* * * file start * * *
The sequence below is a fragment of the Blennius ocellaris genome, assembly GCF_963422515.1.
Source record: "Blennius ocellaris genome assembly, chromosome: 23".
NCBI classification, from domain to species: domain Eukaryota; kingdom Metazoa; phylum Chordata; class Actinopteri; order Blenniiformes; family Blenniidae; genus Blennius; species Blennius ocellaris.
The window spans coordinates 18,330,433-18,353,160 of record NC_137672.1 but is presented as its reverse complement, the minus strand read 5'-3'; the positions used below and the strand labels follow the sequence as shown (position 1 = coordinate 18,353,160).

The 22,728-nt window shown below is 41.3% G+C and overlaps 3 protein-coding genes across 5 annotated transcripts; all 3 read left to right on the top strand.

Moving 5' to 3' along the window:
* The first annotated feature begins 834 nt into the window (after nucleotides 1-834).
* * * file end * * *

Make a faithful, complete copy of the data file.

The sequence below is a fragment of the Blennius ocellaris genome, assembly GCF_963422515.1.
Source record: "Blennius ocellaris genome assembly, chromosome: 23".
NCBI classification, from domain to species: domain Eukaryota; kingdom Metazoa; phylum Chordata; class Actinopteri; order Blenniiformes; family Blenniidae; genus Blennius; species Blennius ocellaris.
The window spans coordinates 18,330,433-18,353,160 of record NC_137672.1 but is presented as its reverse complement, the minus strand read 5'-3'; the positions used below and the strand labels follow the sequence as shown (position 1 = coordinate 18,353,160).

The 22,728-nt window shown below is 41.3% G+C and overlaps 3 protein-coding genes across 5 annotated transcripts; all 3 read left to right on the top strand.

Moving 5' to 3' along the window:
* The first annotated feature begins 834 nt into the window (after nucleotides 1-834).